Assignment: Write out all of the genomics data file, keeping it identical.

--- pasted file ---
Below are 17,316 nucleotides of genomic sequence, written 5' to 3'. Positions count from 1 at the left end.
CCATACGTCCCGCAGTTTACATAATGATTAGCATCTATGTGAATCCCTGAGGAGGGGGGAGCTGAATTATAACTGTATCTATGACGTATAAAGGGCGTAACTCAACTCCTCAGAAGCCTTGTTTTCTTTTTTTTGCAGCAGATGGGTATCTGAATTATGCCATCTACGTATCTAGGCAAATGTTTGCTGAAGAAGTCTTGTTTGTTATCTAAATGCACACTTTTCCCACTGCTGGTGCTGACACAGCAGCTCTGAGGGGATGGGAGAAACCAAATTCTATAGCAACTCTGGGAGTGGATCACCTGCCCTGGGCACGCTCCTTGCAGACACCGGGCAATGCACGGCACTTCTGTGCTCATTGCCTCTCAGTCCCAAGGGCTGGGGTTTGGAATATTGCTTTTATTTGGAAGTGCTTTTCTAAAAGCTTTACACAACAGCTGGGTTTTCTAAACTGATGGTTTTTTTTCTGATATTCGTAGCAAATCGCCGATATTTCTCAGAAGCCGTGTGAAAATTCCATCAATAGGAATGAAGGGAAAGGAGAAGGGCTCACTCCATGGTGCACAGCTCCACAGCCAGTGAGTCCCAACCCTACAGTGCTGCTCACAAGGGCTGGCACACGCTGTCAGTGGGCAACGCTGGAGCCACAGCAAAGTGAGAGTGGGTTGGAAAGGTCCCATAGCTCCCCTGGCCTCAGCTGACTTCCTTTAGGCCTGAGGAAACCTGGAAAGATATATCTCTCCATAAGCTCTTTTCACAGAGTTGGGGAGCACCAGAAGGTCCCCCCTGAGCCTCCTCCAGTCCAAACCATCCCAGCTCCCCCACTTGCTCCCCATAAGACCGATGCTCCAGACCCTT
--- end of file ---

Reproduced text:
Below are 17,316 nucleotides of genomic sequence, written 5' to 3'. Positions count from 1 at the left end.
CCATACGTCCCGCAGTTTACATAATGATTAGCATCTATGTGAATCCCTGAGGAGGGGGGAGCTGAATTATAACTGTATCTATGACGTATAAAGGGCGTAACTCAACTCCTCAGAAGCCTTGTTTTCTTTTTTTTGCAGCAGATGGGTATCTGAATTATGCCATCTACGTATCTAGGCAAATGTTTGCTGAAGAAGTCTTGTTTGTTATCTAAATGCACACTTTTCCCACTGCTGGTGCTGACACAGCAGCTCTGAGGGGATGGGAGAAACCAAATTCTATAGCAACTCTGGGAGTGGATCACCTGCCCTGGGCACGCTCCTTGCAGACACCGGGCAATGCACGGCACTTCTGTGCTCATTGCCTCTCAGTCCCAAGGGCTGGGGTTTGGAATATTGCTTTTATTTGGAAGTGCTTTTCTAAAAGCTTTACACAACAGCTGGGTTTTCTAAACTGATGGTTTTTTTTCTGATATTCGTAGCAAATCGCCGATATTTCTCAGAAGCCGTGTGAAAATTCCATCAATAGGAATGAAGGGAAAGGAGAAGGGCTCACTCCATGGTGCACAGCTCCACAGCCAGTGAGTCCCAACCCTACAGTGCTGCTCACAAGGGCTGGCACACGCTGTCAGTGGGCAACGCTGGAGCCACAGCAAAGTGAGAGTGGGTTGGAAAGGTCCCATAGCTCCCCTGGCCTCAGCTGACTTCCTTTAGGCCTGAGGAAACCTGGAAAGATATATCTCTCCATAAGCTCTTTTCACAGAGTTGGGGAGCACCAGAAGGTCCCCCCTGAGCCTCCTCCAGTCCAAACCATCCCAGCTCCCCCACTTGCTCCCCATAAGACCGATGCTCCAGACCCTT